The trial court found that Small failed to show that she was injured by Motors's alleged violation of the FBPA, and we agree.   The Smalls showed no concern with the BMW's mechanical performance other than minor problems with the electrical system and radiator that the husband deposed did not cause him to want to return the car.   Small deposed that she recalled no problems with driving the car or need for repair work.   The husband indicated that if he knew the car had been wrecked he may have tried to negotiate a lower purchase price because he liked the car.   However, even if Motors's alleged deceptive practices caused Small to pay more than the car was worth, she failed to present evidence of the car's fair market value at the time of purchase.   Since Small has not shown actual damages by reason of Motors's alleged violation of the FBPA, Motors is entitled to summary judgment on this claim.

 5. Small claims the trial court erred in granting summary judgment to Motors on her claim under the Magnuson-Moss Warranty Act, 15 U.S.C. § 2301 et seq.   Again, we disagree.

15 U.S.C. § 2308(a) provides in relevant part that “[n]o supplier may disclaim or modify ․ any implied warranty to a consumer with respect to such consumer product if ․ such supplier makes any written warranty to the consumer with respect to such consumer product.”   See also Freeman v. Hubco Leasing, 253 Ga. 698, 703(2), 324 S.E.2d 462 (1985).   The Magnuson-Moss Warranty Act also provides that if the consumer prevails on a claim under an express warranty, implied warranty or service contract, she may recover “cost and expenses (including attorneys' fees based on actual time expended) determined by the court to have been reasonably incurred by the plaintiff.”   15 U.S.C. § 2310(d)(2).

 Small contends that Motors gave a written warranty on the BMW which was inconsistent with a disclaimer of implied warranties, and that she may therefore pursue her implied warranty claim.   However, even if the Magnuson-Moss Warranty Act prevented Motors from disclaiming an implied warranty, Small must still prevail under her state law claim in order to recover additional damages.   See, e.g., Sharpe v. Gen. Motors Corp., 198 Ga.App. 313, 314(3), 401 S.E.2d 328 (1991) (Magnuson-Moss Warranty Act does not control liability under state law claims).   As in Division 2 above, Motors is entitled to summary judgment on Small's implied warranty claims.   The Magnuson-Moss Warranty Act does not establish an independent basis for liability.  Id. Therefore, the trial court correctly awarded summary judgment to Motors on this claim.

 6. Small contends the trial court erred in granting summary judgment to Motors on her Odometer Act claim.   We agree.

The Odometer Act provides that persons who violate the chapter with intent to defraud are subject to a civil action for three times the actual damages or $1,500, whichever is greater.  49 U.S.C. § 32710(a).   A person transferring ownership of a motor vehicle must disclose “that the actual mileage is unknown, if the transferor knows that the odometer reading is different from the number of miles the vehicle has actually traveled.”  49 U.S.C. § 32705(a)(1)(B).  Evidence shows that Motors gave Small a signed odometer disclosure statement that did not have a check mark by the box on the statement that would indicate there was an odometer discrepancy.   However, Motors attached to its motion for summary judgment what appears to be the same disclosure statement, but with the box checked indicating “WARNING-ODOMETER DISCREPANCY.”   Thus, a jury could conclude that a Motors representative added the check mark after the transaction, indicating that Motors knew that it failed to inform Small about an odometer discrepancy of which it was aware.   See, e.g., Huycke v. Greenway, 876 F.2d 94, 95 (11th Cir.1989) (absent explanation, a dealer's failure to disclose an incorrect odometer reading is evidence of its intent to defraud).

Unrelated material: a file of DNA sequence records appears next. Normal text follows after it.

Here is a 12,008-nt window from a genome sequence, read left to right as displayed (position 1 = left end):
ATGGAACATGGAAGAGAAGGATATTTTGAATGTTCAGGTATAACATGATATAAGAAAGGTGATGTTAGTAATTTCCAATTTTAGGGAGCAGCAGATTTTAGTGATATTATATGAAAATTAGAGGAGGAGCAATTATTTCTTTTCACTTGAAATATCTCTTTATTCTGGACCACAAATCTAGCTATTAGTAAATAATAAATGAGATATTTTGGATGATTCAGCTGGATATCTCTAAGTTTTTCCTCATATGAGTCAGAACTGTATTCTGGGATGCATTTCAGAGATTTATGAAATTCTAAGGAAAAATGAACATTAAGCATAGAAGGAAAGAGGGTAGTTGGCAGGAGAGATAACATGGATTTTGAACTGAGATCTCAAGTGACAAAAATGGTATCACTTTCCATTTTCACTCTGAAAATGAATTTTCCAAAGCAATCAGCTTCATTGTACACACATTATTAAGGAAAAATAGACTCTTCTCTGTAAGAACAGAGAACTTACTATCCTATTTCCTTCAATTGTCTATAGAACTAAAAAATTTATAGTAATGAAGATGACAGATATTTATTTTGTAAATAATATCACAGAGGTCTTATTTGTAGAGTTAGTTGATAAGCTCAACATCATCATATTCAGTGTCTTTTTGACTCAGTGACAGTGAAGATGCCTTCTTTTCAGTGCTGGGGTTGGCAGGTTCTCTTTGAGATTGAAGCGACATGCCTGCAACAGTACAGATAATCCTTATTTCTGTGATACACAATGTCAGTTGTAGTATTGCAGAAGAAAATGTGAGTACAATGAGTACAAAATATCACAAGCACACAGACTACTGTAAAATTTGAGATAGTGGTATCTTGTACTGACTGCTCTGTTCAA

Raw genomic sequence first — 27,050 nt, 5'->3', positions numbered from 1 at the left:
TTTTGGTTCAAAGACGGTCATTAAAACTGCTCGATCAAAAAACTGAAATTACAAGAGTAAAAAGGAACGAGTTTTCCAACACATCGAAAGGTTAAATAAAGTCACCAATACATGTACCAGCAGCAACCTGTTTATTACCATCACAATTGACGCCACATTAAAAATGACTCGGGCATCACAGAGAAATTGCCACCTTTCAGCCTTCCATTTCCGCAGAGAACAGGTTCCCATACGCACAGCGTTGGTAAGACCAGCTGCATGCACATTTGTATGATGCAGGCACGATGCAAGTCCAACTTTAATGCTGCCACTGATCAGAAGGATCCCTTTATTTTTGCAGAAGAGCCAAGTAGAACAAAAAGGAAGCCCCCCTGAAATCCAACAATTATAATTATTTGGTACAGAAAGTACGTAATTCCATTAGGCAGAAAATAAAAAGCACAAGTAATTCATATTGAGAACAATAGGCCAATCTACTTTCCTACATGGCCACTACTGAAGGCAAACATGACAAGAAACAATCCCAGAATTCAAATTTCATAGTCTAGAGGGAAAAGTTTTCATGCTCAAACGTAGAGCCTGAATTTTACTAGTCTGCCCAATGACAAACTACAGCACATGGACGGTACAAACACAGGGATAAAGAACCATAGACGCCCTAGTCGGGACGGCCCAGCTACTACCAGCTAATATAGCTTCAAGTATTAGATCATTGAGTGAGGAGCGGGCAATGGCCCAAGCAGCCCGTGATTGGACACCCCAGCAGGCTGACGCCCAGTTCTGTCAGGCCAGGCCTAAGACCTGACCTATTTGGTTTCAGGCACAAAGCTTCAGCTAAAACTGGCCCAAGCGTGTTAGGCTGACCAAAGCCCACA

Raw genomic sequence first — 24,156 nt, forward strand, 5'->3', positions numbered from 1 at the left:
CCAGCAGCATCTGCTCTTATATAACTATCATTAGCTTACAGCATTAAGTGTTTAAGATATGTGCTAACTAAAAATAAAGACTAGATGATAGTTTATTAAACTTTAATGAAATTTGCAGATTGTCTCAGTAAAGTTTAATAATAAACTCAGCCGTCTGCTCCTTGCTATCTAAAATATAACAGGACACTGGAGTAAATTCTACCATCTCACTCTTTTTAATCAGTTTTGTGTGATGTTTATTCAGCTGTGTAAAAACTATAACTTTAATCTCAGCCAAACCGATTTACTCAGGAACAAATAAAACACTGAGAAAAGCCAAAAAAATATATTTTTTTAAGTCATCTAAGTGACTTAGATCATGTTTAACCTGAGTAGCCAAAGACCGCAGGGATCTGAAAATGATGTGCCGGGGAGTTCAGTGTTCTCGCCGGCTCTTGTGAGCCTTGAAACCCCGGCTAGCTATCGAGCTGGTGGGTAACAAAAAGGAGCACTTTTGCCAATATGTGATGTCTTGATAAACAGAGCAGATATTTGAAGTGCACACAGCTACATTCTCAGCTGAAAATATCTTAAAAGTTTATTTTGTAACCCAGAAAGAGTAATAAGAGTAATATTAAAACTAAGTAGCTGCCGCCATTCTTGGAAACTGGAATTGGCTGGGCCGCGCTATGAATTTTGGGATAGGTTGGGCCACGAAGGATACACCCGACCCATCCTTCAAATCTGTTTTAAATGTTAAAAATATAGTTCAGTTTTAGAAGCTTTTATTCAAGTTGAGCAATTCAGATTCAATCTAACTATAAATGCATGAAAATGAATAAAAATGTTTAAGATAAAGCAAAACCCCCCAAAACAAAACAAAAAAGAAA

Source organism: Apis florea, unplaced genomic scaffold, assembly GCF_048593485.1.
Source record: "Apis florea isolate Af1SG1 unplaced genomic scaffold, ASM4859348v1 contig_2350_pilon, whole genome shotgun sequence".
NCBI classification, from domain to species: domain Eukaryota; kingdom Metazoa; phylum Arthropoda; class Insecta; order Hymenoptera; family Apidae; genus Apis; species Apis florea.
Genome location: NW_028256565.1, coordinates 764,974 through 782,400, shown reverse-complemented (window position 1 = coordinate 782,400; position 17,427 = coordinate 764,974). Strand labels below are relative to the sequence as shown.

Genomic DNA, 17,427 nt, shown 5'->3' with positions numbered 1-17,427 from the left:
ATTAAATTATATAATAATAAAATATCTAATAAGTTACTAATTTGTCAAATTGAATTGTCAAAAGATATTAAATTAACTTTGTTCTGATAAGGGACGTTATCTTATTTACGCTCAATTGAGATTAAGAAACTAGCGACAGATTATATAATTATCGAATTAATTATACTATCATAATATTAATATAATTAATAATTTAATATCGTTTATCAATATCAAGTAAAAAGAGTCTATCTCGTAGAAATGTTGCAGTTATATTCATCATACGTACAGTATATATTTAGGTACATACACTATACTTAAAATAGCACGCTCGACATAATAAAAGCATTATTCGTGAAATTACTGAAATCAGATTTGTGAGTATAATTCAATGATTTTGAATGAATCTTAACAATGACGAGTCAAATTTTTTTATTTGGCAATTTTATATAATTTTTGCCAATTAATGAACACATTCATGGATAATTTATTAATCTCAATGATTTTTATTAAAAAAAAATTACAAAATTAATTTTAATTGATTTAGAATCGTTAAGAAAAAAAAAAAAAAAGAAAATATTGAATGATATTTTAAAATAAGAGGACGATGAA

Motors contends that Small's claim must fail because it was not brought within the two-year limitation period.   Although an Odometer Act claim must be brought within two years from the date liability accrues, the limitation period is subject to the federal discovery rule, which provides that “a cause of action sounding in fraud accrues either on the date a plaintiff discovers the fraud or on the date that plaintiff could have, in the exercise of reasonable diligence, discovered the fraud.”  Carrasco v. Fiore Enterprises, 985 F.Supp. 931, 936(B)(1) (D.C.Ariz.1997).   Small deposed that she does not remember any verbal representations about the odometer, and the disclosure form fails to show that a discrepancy existed.   As Small purchased the BMW on or about June 7, 1999, and sued for odometer fraud on July 24, 2001, a jury could conclude that Small became aware of the alleged fraud, or would only have discovered the alleged fraud in the exercise of reasonable diligence, within the two-year limitation period.   Indeed, the evidence does not show conclusively that Small had any reason to be aware of an odometer discrepancy within the first month-and-a-half of owning the car.   Accordingly, Motors was not entitled to summary judgment on Small's Odometer Act claim.

In light of our holdings above, the only questions remaining to be resolved at trial in this case relate to Motors's liability or lack thereof under the Odometer Act.

Judgment affirmed in part and reversed in part.

FOOTNOTES

1.   Small also asserted claims for breach of the implied duty of good faith and Uniform Deceptive Trade Practices Act (OCGA § 10-1-370 et seq.), but does not contest the trial court's grant of summary judgment to Motors on these claims.

MILLER, Judge.

BLACKBURN, P.J., and BERNES, J., concur.